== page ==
Oxygen plays a key role in mediating temperature effects, especially in aquatic ectotherms where it explains variation in body size, heat tolerance and geographical range [2,6,10]. Although ectotherms conducting gas exchange in water will have inherent difficulties in controlling oxygen delivery, some species are better able to upregulate oxygen supply under warmer conditions. We have shown that such variation in respiratory control dictates the way aquatic invertebrates respond to heat and to hypoxia (figure 1). In addition to climate warming, eutrophication is a major stressor in both marine and freshwater systems [20,21], its negative impact being largely through resulting hypoxia. Our work shows that oxygen limitation does shape the thermal tolerance of aquatic tracheates, and that respiratory control provides a predictive framework to understand the relative sensitivity of different taxa to these interacting stressors. Aquatic ectotherms which are poor at regulating gas exchange are shown to be especially vulnerable to the multi-stressor effects of increased water temperatures and reduced levels of oxygen. Enhancing water quality, and more specifically improving the degree of oxygenation, is a promising way to improve environmental robustness in the face of climate change and could form a key component of mitigation strategies.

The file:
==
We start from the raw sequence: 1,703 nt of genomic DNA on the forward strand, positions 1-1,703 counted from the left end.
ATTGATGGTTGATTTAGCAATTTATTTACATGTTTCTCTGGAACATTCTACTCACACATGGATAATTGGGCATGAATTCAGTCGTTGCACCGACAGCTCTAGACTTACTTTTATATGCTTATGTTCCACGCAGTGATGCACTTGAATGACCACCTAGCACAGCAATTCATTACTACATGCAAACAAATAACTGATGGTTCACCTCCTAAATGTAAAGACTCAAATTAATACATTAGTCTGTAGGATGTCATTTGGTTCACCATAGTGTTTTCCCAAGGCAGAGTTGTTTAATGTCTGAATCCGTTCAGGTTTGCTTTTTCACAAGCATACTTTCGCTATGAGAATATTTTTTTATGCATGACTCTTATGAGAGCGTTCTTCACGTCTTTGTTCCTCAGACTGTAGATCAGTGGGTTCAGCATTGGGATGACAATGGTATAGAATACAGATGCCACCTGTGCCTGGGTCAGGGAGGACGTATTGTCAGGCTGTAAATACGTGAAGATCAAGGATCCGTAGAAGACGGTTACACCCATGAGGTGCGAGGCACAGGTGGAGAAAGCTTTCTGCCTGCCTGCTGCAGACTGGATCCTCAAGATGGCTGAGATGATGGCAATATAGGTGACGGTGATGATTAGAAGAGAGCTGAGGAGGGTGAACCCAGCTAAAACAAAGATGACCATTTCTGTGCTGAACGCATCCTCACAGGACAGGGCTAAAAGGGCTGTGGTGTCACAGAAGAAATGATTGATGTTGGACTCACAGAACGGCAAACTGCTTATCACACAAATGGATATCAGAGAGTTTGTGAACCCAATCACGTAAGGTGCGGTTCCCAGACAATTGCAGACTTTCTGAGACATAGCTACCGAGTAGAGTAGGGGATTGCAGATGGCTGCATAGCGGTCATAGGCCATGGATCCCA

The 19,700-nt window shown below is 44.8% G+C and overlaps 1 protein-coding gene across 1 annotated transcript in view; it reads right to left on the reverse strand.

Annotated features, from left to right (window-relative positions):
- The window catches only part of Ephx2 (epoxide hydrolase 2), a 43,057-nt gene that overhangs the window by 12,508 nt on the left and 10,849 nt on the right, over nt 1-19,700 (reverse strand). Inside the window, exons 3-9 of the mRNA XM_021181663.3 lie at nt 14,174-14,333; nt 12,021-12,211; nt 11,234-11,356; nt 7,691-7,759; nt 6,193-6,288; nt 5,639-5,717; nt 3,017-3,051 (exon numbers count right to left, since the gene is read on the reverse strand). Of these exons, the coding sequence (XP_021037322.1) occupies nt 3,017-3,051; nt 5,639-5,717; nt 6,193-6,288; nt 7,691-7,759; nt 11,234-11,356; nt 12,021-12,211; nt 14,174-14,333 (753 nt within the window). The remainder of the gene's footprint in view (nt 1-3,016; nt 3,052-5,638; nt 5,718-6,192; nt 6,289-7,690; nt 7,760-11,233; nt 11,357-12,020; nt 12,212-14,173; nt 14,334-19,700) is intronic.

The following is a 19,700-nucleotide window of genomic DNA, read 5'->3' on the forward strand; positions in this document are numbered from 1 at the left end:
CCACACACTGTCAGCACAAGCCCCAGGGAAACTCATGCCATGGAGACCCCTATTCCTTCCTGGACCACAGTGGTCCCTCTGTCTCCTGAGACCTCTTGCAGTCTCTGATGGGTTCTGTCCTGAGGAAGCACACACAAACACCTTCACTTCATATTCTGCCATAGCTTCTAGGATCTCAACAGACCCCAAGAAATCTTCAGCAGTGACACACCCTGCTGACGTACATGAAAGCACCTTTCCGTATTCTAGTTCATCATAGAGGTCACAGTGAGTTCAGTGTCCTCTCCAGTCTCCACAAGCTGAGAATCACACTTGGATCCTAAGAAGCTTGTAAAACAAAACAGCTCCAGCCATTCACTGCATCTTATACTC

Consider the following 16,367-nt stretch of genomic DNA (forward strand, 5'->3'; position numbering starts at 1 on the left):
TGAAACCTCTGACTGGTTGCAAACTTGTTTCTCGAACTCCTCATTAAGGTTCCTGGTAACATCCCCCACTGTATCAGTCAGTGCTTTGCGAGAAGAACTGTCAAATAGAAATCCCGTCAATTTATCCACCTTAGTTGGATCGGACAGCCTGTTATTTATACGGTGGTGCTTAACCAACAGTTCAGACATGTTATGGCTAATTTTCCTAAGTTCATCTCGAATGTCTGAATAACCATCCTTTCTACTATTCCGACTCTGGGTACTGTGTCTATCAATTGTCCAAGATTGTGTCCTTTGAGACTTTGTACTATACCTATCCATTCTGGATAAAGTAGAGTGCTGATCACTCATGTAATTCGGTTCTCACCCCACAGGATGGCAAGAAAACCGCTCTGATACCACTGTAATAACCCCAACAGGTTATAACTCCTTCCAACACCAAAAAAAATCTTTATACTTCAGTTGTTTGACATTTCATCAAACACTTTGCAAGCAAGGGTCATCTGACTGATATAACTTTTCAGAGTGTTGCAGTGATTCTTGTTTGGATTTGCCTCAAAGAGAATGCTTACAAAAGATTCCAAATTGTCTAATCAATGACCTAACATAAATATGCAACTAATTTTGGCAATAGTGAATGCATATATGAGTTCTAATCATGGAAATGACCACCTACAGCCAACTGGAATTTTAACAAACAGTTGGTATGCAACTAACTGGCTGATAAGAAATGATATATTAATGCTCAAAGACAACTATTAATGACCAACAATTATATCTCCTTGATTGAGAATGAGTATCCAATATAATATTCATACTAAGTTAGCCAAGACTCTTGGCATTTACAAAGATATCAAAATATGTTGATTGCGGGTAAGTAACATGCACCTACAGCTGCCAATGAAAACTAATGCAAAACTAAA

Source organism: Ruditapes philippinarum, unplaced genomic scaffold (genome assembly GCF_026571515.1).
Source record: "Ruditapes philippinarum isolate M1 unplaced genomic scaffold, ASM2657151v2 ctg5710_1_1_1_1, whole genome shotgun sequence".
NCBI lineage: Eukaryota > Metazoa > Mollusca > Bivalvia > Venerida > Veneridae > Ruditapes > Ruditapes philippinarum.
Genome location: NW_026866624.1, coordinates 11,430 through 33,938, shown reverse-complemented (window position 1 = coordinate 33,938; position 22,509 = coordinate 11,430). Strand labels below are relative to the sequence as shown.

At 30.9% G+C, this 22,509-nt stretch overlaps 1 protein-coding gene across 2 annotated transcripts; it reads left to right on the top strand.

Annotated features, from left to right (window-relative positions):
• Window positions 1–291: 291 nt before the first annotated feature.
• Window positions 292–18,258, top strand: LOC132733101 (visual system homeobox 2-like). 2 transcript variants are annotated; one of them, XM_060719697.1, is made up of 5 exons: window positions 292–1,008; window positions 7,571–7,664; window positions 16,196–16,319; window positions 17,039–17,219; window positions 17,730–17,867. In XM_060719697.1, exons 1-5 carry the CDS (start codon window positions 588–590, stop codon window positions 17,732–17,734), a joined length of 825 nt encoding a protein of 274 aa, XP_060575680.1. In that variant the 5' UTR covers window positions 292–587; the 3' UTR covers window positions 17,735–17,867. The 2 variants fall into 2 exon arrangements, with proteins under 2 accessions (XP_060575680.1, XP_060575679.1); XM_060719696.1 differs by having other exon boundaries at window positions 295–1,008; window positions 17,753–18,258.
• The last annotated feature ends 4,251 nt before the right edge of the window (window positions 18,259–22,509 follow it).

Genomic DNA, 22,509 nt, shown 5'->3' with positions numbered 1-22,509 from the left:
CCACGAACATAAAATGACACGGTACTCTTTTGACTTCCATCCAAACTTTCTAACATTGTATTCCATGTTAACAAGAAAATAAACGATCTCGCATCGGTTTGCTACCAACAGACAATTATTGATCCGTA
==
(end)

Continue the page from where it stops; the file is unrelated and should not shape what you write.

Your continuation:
This study was supported by a grant from the Netherlands Organization for Scientific Research (NWO-RUBICON fellowship no. 825.09.009) and a grant from the European Union (Marie-Curie Fellowship no. FP7-PEOPLE-2009-IEF) to W.C.E.P.V. and D.T.B.
All data are publicly available in the electronic supplementary materials.
- Received May 22, 2013.
- Accepted July 15, 2013.
© 2013 The Authors. Published by the Royal Society under the terms of the Creative Commons Attribution License http://creativecommons.org/licenses/by/3.0/, which permits unrestricted use, provided the original author and source are credited.